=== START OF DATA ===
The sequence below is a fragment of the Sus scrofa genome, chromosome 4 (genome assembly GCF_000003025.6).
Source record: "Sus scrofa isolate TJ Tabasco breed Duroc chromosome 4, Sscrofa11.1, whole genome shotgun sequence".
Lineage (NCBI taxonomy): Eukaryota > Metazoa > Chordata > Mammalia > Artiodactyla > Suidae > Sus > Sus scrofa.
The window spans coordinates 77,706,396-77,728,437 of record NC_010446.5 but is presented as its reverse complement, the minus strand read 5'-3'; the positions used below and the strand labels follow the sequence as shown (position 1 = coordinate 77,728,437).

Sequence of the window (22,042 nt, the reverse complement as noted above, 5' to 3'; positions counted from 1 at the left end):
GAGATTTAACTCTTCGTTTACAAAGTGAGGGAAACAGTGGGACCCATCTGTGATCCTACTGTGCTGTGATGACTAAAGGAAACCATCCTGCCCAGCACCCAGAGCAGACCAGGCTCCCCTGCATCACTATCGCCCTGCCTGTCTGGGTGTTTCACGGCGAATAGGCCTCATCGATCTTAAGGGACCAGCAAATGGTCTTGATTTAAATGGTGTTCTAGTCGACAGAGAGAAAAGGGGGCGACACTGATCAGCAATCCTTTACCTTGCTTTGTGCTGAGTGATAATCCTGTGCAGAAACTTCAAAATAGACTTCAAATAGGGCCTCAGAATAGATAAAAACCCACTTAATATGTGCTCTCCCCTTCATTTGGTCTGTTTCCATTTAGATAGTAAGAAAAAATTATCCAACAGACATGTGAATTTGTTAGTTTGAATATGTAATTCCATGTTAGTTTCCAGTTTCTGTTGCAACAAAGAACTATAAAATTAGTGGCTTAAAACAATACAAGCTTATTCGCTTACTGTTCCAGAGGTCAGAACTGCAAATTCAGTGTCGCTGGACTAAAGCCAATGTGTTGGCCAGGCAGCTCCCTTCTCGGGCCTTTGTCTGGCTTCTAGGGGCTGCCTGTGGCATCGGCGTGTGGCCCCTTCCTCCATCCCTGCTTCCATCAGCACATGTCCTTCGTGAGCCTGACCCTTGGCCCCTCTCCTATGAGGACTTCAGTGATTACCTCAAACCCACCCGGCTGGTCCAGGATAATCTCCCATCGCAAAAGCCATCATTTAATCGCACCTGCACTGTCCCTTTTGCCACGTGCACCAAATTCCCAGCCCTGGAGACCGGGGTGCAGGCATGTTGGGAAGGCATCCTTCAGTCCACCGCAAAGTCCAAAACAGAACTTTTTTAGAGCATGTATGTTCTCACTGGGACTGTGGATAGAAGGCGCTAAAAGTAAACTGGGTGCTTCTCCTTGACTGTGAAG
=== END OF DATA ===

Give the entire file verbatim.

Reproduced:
The sequence below is a fragment of the Sus scrofa genome, chromosome 4 (genome assembly GCF_000003025.6).
Source record: "Sus scrofa isolate TJ Tabasco breed Duroc chromosome 4, Sscrofa11.1, whole genome shotgun sequence".
Lineage (NCBI taxonomy): Eukaryota > Metazoa > Chordata > Mammalia > Artiodactyla > Suidae > Sus > Sus scrofa.
The window spans coordinates 77,706,396-77,728,437 of record NC_010446.5 but is presented as its reverse complement, the minus strand read 5'-3'; the positions used below and the strand labels follow the sequence as shown (position 1 = coordinate 77,728,437).

Sequence of the window (22,042 nt, the reverse complement as noted above, 5' to 3'; positions counted from 1 at the left end):
GAGATTTAACTCTTCGTTTACAAAGTGAGGGAAACAGTGGGACCCATCTGTGATCCTACTGTGCTGTGATGACTAAAGGAAACCATCCTGCCCAGCACCCAGAGCAGACCAGGCTCCCCTGCATCACTATCGCCCTGCCTGTCTGGGTGTTTCACGGCGAATAGGCCTCATCGATCTTAAGGGACCAGCAAATGGTCTTGATTTAAATGGTGTTCTAGTCGACAGAGAGAAAAGGGGGCGACACTGATCAGCAATCCTTTACCTTGCTTTGTGCTGAGTGATAATCCTGTGCAGAAACTTCAAAATAGACTTCAAATAGGGCCTCAGAATAGATAAAAACCCACTTAATATGTGCTCTCCCCTTCATTTGGTCTGTTTCCATTTAGATAGTAAGAAAAAATTATCCAACAGACATGTGAATTTGTTAGTTTGAATATGTAATTCCATGTTAGTTTCCAGTTTCTGTTGCAACAAAGAACTATAAAATTAGTGGCTTAAAACAATACAAGCTTATTCGCTTACTGTTCCAGAGGTCAGAACTGCAAATTCAGTGTCGCTGGACTAAAGCCAATGTGTTGGCCAGGCAGCTCCCTTCTCGGGCCTTTGTCTGGCTTCTAGGGGCTGCCTGTGGCATCGGCGTGTGGCCCCTTCCTCCATCCCTGCTTCCATCAGCACATGTCCTTCGTGAGCCTGACCCTTGGCCCCTCTCCTATGAGGACTTCAGTGATTACCTCAAACCCACCCGGCTGGTCCAGGATAATCTCCCATCGCAAAAGCCATCATTTAATCGCACCTGCACTGTCCCTTTTGCCACGTGCACCAAATTCCCAGCCCTGGAGACCGGGGTGCAGGCATGTTGGGAAGGCATCCTTCAGTCCACCGCAAAGTCCAAAACAGAACTTTTTTAGAGCATGTATGTTCTCACTGGGACTGTGGATAGAAGGCGCTAAAAGTAAACTGGGTGCTTCTCCTTGACTGTGAAG